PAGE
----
The Basic Precautions

Standard precautions are the minimum infection prevention practices that apply to all patient care, regardless of suspected or confirmed infection status of the patient, in any setting where health care is delivered. These practices are designed to both protect dental health care providers (DHCP) and prevent DHCPs from spreading infections among patients. Standard precautions include:

  1. Hand hygiene.
  2. Use of personal protective equipment (e.g., gloves, masks, eyewear).
  3. Respiratory hygiene/cough etiquette.
  4. Sharps safety (engineering and work practice controls).
  5. Safe injection practices (i.e., aseptic technique for parenteral medications).
  6. Sterile instruments and devices.
  7. Clean and disinfected environmental surfaces.2

These precautions are essential in helping to prevent the transmission of disease within our work setting. Hand hygiene is the most important measure to prevent the spread of infections among patients and DHCPs, use a surgical scrub method with soap and water for two minutes.2

Personal protective equipment (PPE) refers to wearable equipment that is designed to protect DHCPs from exposure to or contact with infectious agents. PPE that is appropriate for various types of patient interactions and effectively covers personal clothing and skin likely to be soiled with blood, saliva, or other potentially infectious materials should be available. These include gloves, face masks, protective eyewear, face shields, and protective clothing (i.e., reusable or disposable gown, jacket, laboratory coat).2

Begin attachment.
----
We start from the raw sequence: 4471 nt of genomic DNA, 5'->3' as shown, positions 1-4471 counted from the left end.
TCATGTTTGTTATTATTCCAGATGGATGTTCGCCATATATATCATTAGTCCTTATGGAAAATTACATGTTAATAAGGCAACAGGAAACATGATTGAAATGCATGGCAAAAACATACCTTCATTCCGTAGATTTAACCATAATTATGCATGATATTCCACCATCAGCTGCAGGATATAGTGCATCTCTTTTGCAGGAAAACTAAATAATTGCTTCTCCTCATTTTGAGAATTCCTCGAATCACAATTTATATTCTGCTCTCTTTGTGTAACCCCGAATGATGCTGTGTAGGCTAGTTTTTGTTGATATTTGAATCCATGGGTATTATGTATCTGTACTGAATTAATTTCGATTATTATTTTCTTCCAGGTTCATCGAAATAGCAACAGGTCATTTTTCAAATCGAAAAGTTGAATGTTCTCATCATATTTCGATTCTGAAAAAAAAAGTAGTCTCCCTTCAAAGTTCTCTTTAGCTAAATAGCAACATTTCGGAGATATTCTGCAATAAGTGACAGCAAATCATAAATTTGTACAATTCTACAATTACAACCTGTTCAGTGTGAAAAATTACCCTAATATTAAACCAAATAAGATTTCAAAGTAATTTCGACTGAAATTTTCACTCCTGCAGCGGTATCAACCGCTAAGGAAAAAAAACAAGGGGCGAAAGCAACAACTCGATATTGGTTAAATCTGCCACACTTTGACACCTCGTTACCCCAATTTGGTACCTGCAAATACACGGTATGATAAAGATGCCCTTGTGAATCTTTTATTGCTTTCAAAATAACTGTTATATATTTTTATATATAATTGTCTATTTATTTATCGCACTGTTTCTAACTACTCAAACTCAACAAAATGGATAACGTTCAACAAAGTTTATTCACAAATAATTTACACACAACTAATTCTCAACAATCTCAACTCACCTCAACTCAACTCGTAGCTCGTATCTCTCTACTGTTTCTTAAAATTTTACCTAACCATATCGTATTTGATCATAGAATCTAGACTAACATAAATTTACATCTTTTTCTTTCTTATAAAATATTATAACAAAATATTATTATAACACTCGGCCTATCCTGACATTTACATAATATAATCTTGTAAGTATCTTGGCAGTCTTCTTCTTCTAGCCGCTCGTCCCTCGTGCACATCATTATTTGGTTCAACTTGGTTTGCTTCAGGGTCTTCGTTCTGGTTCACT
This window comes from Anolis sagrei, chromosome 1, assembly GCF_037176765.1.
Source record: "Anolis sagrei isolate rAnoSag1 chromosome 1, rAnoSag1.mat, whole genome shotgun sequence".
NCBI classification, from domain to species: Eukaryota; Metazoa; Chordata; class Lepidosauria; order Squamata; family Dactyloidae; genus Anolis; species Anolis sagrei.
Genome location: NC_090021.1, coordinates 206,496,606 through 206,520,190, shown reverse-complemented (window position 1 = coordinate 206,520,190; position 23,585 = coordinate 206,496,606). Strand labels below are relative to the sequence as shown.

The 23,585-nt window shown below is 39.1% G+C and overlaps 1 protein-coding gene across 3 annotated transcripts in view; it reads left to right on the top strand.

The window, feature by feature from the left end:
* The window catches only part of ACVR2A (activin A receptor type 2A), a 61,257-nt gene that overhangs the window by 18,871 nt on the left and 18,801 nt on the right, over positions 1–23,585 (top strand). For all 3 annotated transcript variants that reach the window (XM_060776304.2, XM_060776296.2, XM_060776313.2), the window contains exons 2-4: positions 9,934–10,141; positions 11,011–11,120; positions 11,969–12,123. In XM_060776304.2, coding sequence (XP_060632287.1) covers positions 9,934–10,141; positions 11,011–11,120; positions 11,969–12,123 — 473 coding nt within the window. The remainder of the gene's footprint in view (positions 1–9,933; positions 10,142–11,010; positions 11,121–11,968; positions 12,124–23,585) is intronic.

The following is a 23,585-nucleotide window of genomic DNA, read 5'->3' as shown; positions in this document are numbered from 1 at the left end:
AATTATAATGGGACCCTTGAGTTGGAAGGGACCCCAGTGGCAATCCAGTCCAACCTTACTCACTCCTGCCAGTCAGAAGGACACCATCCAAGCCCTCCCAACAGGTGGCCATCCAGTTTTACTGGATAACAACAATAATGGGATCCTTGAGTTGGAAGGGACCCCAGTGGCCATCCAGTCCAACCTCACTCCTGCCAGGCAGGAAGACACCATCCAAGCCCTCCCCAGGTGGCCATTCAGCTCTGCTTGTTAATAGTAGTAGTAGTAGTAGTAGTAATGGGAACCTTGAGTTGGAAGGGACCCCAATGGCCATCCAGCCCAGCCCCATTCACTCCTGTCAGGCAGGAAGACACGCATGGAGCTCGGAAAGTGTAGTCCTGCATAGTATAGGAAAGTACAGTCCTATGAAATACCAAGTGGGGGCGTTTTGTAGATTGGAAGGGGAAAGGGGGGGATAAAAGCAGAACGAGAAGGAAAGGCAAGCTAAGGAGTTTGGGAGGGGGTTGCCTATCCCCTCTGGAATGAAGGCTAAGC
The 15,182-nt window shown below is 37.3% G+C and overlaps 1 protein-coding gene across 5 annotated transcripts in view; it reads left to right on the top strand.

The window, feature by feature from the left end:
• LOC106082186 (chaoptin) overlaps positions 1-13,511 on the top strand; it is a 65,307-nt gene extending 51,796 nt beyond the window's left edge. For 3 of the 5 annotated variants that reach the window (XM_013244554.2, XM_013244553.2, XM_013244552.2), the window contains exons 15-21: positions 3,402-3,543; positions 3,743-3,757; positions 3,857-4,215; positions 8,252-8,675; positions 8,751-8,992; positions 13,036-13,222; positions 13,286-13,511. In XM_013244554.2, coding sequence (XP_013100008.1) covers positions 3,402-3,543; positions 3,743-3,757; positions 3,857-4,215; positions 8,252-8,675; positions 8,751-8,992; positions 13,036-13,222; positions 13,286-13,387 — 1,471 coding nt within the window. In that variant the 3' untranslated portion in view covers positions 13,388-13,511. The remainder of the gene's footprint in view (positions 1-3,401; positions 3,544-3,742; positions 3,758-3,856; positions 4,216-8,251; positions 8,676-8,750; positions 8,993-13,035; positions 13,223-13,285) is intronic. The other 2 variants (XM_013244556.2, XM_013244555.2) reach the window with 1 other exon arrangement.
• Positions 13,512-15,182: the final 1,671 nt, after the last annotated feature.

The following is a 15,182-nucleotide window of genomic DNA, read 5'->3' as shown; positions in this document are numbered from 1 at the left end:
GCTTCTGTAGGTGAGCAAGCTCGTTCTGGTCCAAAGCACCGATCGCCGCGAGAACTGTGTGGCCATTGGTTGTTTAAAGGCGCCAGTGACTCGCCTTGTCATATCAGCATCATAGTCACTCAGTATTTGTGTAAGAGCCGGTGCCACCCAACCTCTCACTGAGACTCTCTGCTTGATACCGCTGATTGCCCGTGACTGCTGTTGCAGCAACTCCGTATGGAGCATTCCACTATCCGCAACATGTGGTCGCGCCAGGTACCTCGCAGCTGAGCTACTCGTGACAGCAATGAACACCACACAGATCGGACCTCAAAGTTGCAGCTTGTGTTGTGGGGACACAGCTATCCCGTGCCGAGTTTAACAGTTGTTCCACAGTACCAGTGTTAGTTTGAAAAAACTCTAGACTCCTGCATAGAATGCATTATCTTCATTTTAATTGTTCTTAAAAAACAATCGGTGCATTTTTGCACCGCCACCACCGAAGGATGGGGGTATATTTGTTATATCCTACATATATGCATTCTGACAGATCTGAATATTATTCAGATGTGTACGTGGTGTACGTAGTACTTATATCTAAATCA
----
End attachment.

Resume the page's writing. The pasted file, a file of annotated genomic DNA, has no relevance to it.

The CDC has not changed its guidance on single-use disposable face masks, which should be worn for only one patient then discarded.10 Be sure to choose the appropriate level masks for the treatment you are providing. Masks are available in ASTM level 1, 2 and 3 and N95 with respirators. Gloves also are single-use, cannot be reused.9 Gowns should be disposed of at the office and lab coats left at the office to be laundered. The agency urges dental personnel who are concerned about the supply of personal protective equipment to monitor the CDC’s health care supply of personal protective equipment webpage for updated guidance.3